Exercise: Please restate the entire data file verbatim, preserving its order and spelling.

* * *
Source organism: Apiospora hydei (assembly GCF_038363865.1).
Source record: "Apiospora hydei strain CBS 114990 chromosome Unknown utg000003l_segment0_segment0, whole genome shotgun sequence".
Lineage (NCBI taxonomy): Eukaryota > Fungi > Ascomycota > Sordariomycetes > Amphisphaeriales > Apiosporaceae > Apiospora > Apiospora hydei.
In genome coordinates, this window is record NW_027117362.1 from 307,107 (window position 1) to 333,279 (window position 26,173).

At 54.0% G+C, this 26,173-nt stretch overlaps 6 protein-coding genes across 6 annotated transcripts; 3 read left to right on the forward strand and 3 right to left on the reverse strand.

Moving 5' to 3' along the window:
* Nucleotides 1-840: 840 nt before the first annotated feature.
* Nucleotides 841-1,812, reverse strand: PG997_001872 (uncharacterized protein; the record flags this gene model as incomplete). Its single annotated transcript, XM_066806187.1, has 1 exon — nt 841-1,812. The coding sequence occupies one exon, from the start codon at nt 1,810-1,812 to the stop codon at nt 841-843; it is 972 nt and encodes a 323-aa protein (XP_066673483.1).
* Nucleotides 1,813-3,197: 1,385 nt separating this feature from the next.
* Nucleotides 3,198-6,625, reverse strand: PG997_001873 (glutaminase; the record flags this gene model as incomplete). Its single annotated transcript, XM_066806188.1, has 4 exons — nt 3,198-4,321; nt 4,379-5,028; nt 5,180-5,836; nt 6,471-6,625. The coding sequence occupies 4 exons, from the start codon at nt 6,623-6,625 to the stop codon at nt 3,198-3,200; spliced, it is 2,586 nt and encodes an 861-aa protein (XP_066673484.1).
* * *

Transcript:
Source organism: Apiospora hydei (assembly GCF_038363865.1).
Source record: "Apiospora hydei strain CBS 114990 chromosome Unknown utg000003l_segment0_segment0, whole genome shotgun sequence".
Lineage (NCBI taxonomy): Eukaryota > Fungi > Ascomycota > Sordariomycetes > Amphisphaeriales > Apiosporaceae > Apiospora > Apiospora hydei.
In genome coordinates, this window is record NW_027117362.1 from 307,107 (window position 1) to 333,279 (window position 26,173).

At 54.0% G+C, this 26,173-nt stretch overlaps 6 protein-coding genes across 6 annotated transcripts; 3 read left to right on the forward strand and 3 right to left on the reverse strand.

Moving 5' to 3' along the window:
* Nucleotides 1-840: 840 nt before the first annotated feature.
* Nucleotides 841-1,812, reverse strand: PG997_001872 (uncharacterized protein; the record flags this gene model as incomplete). Its single annotated transcript, XM_066806187.1, has 1 exon — nt 841-1,812. The coding sequence occupies one exon, from the start codon at nt 1,810-1,812 to the stop codon at nt 841-843; it is 972 nt and encodes a 323-aa protein (XP_066673483.1).
* Nucleotides 1,813-3,197: 1,385 nt separating this feature from the next.
* Nucleotides 3,198-6,625, reverse strand: PG997_001873 (glutaminase; the record flags this gene model as incomplete). Its single annotated transcript, XM_066806188.1, has 4 exons — nt 3,198-4,321; nt 4,379-5,028; nt 5,180-5,836; nt 6,471-6,625. The coding sequence occupies 4 exons, from the start codon at nt 6,623-6,625 to the stop codon at nt 3,198-3,200; spliced, it is 2,586 nt and encodes an 861-aa protein (XP_066673484.1).